The Nightingale

If I have learned anything in this long life of mine, it is this: In love we find out who we want to be; in war we find out who we are

Once I started Kristin Hannah’s The Nightingale I couldn’t put it down. It was one of those books you chance upon once in a while. The book surprised me. I had no idea who Kristin Hannah was, although she has apparently written over a dozen books. A friend picked it up at the bookstore, I started reading it, and at once decided to download it.

The book is about two sisters and their father in France during World War II. Those horrible years in France--how the French survived, the resistance some of them displayed and the role of collaborators--has always fascinated me, as have the inescapable moral issues.

Vianne, the oldest of the two sisters, lives with her husband, Antoine, and daughter in a village south of Paris. She is quiet, reserved, hard-working. Isabelle is impetuous, short tempered, a rebel. When their shell-shocked father returns from World War 1, everything changes. He is no longer the kind, serious scholar. Now he is angry, prone to drink, and harsh.

After his wife dies, he kicks his two daughters out of their apartment and sends them away to a Catholic school. Isabelle escapes from one school after another. Antoine is drafted into the Army and in time is captured, sent to a camp. Vianne struggles to get by in their country home.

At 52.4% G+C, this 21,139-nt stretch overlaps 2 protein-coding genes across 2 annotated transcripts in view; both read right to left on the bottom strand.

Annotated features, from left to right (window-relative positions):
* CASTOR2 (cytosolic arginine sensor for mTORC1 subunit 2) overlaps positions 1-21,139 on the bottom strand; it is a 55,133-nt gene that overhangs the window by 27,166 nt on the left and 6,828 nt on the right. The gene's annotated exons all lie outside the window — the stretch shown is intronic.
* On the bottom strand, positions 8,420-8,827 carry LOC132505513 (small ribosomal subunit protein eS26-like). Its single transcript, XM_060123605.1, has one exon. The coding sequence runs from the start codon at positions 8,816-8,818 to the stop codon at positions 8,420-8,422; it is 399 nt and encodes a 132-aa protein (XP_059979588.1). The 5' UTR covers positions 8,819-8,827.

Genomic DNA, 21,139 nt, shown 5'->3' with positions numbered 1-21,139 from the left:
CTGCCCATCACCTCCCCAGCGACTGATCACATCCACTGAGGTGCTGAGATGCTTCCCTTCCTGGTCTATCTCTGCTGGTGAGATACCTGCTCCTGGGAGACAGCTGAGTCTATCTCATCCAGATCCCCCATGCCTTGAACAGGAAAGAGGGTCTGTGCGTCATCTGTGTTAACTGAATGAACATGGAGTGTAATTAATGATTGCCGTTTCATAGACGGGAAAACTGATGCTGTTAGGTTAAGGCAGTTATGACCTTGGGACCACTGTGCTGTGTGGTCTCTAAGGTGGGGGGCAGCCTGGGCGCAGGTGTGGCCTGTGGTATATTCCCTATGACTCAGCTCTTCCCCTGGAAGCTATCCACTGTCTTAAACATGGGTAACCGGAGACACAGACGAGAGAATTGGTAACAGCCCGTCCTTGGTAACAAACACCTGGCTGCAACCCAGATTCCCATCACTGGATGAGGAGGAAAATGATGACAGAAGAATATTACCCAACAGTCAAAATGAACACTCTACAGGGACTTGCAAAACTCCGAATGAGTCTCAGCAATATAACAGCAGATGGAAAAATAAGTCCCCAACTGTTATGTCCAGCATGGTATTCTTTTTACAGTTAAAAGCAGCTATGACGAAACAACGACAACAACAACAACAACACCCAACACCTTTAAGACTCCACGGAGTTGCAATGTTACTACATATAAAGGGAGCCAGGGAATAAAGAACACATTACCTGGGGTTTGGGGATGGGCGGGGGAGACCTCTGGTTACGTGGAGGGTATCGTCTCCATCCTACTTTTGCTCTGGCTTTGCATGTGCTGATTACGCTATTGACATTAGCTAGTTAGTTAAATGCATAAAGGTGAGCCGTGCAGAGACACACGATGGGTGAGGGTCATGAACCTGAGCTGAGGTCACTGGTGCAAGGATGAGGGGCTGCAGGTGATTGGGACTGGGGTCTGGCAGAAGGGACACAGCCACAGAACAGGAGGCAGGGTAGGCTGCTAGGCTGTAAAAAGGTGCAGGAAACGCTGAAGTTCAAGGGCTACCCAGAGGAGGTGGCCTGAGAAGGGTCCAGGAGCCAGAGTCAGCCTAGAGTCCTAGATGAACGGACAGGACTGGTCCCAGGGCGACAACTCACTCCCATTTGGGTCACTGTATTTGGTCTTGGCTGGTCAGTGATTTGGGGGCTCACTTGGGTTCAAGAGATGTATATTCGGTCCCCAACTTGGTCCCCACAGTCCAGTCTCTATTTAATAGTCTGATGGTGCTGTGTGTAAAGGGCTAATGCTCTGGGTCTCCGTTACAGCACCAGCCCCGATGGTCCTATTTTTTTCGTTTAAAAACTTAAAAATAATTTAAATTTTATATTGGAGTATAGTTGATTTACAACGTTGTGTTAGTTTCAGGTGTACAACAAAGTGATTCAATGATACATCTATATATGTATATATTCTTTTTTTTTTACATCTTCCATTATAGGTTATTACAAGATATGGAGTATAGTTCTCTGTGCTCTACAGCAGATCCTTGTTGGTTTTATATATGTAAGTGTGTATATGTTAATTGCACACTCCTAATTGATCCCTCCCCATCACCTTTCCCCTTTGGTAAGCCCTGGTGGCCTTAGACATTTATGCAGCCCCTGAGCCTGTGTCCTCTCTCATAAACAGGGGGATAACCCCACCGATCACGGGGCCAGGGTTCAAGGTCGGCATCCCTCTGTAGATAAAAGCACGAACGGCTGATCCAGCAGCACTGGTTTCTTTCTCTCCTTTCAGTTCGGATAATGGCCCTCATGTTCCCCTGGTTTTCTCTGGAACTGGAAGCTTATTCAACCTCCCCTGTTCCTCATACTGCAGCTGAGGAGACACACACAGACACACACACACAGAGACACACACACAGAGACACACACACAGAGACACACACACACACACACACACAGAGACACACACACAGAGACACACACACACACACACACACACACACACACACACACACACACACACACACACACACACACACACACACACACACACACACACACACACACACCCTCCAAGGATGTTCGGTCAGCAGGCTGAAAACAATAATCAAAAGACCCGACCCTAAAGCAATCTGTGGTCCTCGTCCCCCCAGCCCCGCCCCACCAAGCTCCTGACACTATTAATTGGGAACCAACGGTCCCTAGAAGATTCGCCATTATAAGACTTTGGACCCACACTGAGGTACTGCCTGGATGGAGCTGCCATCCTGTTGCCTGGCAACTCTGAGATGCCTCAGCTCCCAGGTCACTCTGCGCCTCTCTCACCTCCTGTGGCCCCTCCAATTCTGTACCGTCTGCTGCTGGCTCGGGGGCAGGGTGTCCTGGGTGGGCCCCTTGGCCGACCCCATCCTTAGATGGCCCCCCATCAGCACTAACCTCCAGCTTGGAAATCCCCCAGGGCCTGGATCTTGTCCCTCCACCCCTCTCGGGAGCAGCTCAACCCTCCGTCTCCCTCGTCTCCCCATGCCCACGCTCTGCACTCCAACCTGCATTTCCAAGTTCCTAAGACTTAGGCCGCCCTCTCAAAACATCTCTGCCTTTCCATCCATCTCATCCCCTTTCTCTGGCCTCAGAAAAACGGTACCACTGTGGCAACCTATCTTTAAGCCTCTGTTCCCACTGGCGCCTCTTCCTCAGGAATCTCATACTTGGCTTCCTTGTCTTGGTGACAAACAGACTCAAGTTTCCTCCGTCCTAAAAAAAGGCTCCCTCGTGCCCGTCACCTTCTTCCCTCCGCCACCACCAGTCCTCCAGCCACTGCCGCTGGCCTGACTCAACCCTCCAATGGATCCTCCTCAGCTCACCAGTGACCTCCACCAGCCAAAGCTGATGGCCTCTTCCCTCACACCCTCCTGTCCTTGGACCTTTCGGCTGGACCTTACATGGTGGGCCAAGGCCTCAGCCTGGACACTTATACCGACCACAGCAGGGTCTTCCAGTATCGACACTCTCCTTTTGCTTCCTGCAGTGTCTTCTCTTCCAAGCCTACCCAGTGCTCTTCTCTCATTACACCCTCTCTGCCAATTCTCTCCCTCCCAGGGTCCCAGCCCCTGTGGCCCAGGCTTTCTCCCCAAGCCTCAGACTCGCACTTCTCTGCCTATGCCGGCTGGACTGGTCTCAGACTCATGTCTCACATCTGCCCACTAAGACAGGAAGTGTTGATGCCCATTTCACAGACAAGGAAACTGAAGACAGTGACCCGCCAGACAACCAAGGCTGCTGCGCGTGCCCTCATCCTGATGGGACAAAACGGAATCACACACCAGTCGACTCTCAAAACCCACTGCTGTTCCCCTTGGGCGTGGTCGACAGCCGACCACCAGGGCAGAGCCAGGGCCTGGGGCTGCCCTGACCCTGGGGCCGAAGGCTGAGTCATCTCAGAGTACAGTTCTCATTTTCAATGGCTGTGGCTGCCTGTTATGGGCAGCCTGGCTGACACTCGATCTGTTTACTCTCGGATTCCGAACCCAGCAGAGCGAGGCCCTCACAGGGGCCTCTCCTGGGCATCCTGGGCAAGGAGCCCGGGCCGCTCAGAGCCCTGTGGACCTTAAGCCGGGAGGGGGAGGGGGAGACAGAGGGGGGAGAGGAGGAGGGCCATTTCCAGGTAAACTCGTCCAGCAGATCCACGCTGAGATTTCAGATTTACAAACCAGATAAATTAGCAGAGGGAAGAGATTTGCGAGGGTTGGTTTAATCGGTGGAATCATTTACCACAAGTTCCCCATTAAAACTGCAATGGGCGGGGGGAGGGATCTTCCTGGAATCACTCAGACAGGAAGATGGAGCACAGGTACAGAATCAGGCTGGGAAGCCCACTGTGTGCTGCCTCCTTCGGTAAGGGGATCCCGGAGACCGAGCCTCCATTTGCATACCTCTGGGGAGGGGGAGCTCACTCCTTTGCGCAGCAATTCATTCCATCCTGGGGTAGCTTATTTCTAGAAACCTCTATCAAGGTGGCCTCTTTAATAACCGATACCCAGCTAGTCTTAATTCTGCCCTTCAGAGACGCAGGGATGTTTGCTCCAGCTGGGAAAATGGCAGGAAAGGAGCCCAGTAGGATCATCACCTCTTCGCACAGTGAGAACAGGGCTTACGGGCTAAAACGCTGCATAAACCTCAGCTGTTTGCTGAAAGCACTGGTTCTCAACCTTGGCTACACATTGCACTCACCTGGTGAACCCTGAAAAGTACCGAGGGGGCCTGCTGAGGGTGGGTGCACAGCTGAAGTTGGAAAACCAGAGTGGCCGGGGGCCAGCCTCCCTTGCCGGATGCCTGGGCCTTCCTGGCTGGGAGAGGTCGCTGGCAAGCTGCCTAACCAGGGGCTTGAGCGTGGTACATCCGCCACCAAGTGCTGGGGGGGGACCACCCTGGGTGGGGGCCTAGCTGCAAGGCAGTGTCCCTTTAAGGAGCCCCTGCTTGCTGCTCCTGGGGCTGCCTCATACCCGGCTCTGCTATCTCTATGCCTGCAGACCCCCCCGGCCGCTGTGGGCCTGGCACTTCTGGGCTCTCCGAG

Her clothing was as worn and ragged as that of most Parisians, and the clatter of wooden soles rang out. No one had leather anymore. She bypassed long queues of housewives and hollow-faced children standing outside of boulangeries and boucheries. Rations had been cut again and again and again….

Food is scarce, there is no heat, a German solider comes to occupy their home, then another after Vianne accidentally kills the first one. The second soldier is mean, lusts for her. Meanwhile, Isabelle joins the Resistance and becomes a hero after escorting downed English and American pilots across the Pyrenees numerous times.

On this cool October morning, her life would change. From the morning she boarded this train…she would no longer be the girl in the bookshop…From now on she was Juliette Gervaise, code name the Nightingale.

Later Vianne gains the cooperation of a Catholic nun to save children in the Sister’s school. The War goes on, the hardships increase, finally the Americans arrive, the Nazis are driven back, Antoine escapes from the camp, Isabelle is captured, somehow manages to survive and both Antoine and Isabelle return to their home when the War is over.

Those are the major occurrences in an otherwise rich and beautifully written novel. Hannah has that rare story telling gift.

In reading The Nightingale, I came to realize that fictional depictions of World War II are far more revealing than the non-fiction books I’ve read. The experiences, dangers, thoughts and emotions of the people seem to me much truer to what the experience must have been like.

I am reminded of a statement George Eliot wrote, “Art is the nearest thing to life; it is a mode of amplifying experience and extending our contact with our fellow man beyond the bounds of our personal lot.”